A skillfully executed slow-burn thriller for a cynical age, The Invitation begins on an ominous note as bearded L.A. hipster Will (Logan Marshall-Green), in the midst of a petty argument with his girlfriend Kira (Emayatzy Corinealdi), hits a coyote with his car. Unwilling to let the poor injured creature suffer, Will fetches a tire iron from his trunk and quickly dispatches it just off camera. Shaken, he gets back into the car, and the couple continues on their way to a dinner party being thrown by Will’s ex-wife Eden (Tammy Blanchard) and her new beau David (Michiel Huisman) at the stylish midcentury modern home Eden and Will used to share. Will hasn’t seen his ex for two years, and is understandably anxious about their reunion. But everything, Kira assures him, will be fine.
With this simple setup, director Karyn Kusama establishes the near-apocalyptic sense of dread that will dominate the rest of the film. Kusama expertly manipulates the tone throughout, ratcheting up tension and releasing it in quick bursts of nervous laughter, only to build it up again. Much of the first half plays out as a pitch-black comedy of manners, as David and Eden awkwardly introduce two new friends, freewheeling hippie chick Sadie (Lindsay Burdge) and the intimidating Pruitt (John Carroll Lynch), to the assembled party. The foursome met through The Invitation, a New Age group (or, as Will calls it, a cult) that recruits people who have experienced profound grief. The Invitation has transformed the formerly suicidal Eden into a beatific picture of earth-mother bliss, so everyone figures it must be okay. So what if their recruitment video is a little creepy?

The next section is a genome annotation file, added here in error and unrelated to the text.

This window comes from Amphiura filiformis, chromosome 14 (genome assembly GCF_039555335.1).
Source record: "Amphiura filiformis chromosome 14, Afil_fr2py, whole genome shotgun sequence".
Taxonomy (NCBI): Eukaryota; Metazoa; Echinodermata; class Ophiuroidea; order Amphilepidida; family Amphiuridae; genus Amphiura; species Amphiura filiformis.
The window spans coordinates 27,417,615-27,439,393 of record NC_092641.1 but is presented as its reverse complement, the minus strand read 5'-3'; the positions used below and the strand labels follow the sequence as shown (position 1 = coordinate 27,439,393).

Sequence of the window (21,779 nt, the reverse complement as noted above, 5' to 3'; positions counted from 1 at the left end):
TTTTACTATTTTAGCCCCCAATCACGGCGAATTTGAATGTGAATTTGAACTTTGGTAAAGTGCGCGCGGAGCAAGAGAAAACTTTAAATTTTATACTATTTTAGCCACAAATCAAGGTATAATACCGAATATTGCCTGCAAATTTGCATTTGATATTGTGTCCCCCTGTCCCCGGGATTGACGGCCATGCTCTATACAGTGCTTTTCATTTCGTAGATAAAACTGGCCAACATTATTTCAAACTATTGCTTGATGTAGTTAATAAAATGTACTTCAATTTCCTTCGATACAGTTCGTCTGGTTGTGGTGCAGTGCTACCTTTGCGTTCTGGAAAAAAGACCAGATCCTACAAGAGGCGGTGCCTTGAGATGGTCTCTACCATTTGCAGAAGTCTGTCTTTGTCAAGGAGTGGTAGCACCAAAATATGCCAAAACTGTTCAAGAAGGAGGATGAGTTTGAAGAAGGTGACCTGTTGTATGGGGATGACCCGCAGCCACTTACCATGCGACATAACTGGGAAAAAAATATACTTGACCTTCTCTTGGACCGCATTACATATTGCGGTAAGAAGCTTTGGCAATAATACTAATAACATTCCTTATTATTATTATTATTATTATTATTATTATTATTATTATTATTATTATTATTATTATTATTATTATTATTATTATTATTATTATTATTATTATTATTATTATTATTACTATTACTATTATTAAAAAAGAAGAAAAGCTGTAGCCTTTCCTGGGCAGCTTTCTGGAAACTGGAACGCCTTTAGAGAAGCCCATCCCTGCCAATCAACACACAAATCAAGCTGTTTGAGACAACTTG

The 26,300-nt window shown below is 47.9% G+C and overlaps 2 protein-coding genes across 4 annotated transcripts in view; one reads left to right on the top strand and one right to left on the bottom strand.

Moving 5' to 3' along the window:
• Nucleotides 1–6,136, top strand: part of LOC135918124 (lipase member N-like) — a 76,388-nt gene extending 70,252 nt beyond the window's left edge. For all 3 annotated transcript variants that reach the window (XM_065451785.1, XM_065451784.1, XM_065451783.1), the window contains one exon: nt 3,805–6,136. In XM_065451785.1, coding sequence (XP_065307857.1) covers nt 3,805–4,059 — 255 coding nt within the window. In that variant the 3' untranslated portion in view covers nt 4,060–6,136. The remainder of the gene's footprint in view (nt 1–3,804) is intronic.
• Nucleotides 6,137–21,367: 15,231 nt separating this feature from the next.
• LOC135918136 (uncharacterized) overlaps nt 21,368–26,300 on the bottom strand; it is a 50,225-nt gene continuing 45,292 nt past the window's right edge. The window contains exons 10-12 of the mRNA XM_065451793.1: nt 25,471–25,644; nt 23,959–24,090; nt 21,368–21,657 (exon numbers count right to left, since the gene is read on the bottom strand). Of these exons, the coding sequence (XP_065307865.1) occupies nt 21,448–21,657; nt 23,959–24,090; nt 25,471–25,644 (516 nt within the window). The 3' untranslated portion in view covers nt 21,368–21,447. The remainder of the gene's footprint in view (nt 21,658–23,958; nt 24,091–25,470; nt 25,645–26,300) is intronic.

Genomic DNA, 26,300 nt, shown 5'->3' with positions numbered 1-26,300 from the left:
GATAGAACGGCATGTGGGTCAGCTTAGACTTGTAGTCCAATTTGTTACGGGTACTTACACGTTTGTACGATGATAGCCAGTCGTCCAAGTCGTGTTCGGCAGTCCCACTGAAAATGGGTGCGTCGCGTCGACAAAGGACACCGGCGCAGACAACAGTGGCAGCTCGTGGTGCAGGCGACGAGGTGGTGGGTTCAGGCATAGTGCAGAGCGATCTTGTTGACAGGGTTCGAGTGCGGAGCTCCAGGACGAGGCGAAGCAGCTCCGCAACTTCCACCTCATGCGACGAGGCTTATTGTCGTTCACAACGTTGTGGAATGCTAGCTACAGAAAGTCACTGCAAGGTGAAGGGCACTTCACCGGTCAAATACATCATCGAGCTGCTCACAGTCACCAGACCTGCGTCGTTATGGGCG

Still, little inconsistencies—a locked door, a jar of pills, an inappropriately personal comment—keep piling up. Kusama enhances the unease by shooting conversations in claustrophobic closeup, withholding crucial pieces of visual information behind doors and just around corners. The dinner itself is a delirious fever dream, and the characters’ tragic backstory is revealed in spurts as common household objects prompt flashbacks in an increasingly agitated and paranoid Will. With the help of Phillip Blackford’s atmospheric sound design and Theodore Shapiro’s unsettling score, Kusama plays with the audience’s sense of reality, first establishing Will as the voice of reason, then questioning the reliability of his perspective. It’s a cruel trick, and a clever one.
The Invitation does take a little too long getting where it’s going, and it doesn’t take a genius to see how all this will end. But the strong craftsmanship in front of and behind the camera keep the journey engrossing, and when everything comes together, it does so with such jarring intensity that by the time the audience finally regains its footing, we’ve reached the final scene of the film. And it’s a knockout. It’s been nearly 50 years since the hippie movement’s utopian dreams bled out in the summer of 1969, and our culture has only grown more cynical in the decades since. But there are still broken people out there searching for answers, and there are still self-appointed gurus waiting for them with open arms and big fake smiles. And sometimes it’s hard to tell what those smiling faces are hiding behind their backs.